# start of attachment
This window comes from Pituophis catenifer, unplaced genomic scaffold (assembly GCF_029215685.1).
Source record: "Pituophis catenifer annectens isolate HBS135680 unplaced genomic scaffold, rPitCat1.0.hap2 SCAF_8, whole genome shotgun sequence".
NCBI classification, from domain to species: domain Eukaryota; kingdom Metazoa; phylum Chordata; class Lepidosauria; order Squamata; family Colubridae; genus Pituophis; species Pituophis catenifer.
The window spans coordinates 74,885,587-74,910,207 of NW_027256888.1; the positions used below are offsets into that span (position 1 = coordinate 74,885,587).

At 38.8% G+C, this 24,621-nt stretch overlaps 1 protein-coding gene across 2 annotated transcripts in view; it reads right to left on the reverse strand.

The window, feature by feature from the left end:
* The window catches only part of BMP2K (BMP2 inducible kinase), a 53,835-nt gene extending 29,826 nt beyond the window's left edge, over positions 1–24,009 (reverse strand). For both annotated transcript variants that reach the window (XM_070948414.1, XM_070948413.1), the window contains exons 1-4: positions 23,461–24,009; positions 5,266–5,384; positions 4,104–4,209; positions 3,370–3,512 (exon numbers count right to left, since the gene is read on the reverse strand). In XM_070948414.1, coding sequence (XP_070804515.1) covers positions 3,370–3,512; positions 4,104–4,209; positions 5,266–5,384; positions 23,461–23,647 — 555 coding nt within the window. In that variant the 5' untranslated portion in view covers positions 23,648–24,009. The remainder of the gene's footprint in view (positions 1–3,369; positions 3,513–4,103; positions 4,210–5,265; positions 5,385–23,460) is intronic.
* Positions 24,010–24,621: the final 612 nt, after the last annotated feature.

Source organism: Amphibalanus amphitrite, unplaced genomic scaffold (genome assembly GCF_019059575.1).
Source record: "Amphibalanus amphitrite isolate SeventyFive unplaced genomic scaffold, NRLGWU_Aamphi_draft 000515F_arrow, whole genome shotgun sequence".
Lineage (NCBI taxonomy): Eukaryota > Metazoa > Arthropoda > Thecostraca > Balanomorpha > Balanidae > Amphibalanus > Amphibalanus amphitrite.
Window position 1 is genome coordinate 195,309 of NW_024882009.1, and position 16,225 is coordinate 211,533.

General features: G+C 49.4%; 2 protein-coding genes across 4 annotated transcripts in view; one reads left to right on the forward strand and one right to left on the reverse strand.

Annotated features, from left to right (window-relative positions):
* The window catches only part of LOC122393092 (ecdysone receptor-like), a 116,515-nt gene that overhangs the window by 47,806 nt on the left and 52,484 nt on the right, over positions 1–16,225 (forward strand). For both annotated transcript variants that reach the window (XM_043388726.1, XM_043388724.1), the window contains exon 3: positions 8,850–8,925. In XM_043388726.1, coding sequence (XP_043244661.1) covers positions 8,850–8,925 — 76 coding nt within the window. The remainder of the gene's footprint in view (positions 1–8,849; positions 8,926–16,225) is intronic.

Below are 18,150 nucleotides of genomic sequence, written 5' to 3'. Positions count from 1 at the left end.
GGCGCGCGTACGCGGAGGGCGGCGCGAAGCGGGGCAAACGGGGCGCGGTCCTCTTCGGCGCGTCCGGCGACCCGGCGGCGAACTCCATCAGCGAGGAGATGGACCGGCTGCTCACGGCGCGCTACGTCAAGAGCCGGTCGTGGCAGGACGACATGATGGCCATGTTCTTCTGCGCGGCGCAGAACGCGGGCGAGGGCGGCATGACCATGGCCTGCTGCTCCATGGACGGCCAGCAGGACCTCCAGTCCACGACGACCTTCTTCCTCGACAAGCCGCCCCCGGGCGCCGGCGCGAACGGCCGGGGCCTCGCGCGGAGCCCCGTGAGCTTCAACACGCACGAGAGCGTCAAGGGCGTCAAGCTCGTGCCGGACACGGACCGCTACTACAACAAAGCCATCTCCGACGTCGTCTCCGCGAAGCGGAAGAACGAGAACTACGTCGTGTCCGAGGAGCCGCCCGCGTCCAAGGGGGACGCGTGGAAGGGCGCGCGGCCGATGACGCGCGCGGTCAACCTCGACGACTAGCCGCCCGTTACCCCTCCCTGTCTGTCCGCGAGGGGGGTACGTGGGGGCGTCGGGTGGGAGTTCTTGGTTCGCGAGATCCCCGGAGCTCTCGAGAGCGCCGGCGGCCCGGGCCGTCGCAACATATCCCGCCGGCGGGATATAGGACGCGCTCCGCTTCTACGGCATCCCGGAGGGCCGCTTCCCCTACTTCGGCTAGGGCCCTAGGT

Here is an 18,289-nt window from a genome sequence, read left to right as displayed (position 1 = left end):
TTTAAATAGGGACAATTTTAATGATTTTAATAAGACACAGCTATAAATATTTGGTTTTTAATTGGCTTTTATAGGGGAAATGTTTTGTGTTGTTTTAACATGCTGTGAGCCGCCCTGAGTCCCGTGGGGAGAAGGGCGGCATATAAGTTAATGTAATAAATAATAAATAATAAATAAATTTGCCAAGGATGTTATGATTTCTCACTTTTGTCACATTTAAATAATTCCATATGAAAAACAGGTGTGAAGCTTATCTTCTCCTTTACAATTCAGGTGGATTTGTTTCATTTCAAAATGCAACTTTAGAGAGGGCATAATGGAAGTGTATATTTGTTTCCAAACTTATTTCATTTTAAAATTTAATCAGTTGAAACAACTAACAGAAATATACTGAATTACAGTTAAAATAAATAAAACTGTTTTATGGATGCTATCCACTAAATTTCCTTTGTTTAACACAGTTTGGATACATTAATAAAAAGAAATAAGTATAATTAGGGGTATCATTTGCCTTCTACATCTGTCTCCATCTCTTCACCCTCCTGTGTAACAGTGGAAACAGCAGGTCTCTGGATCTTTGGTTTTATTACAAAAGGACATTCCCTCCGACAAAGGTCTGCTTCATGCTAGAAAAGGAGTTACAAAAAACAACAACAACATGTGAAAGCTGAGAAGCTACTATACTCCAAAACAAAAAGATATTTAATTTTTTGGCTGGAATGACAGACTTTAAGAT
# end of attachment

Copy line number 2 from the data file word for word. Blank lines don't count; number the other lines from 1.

Source record: "Pituophis catenifer annectens isolate HBS135680 unplaced genomic scaffold, rPitCat1.0.hap2 SCAF_8, whole genome shotgun sequence".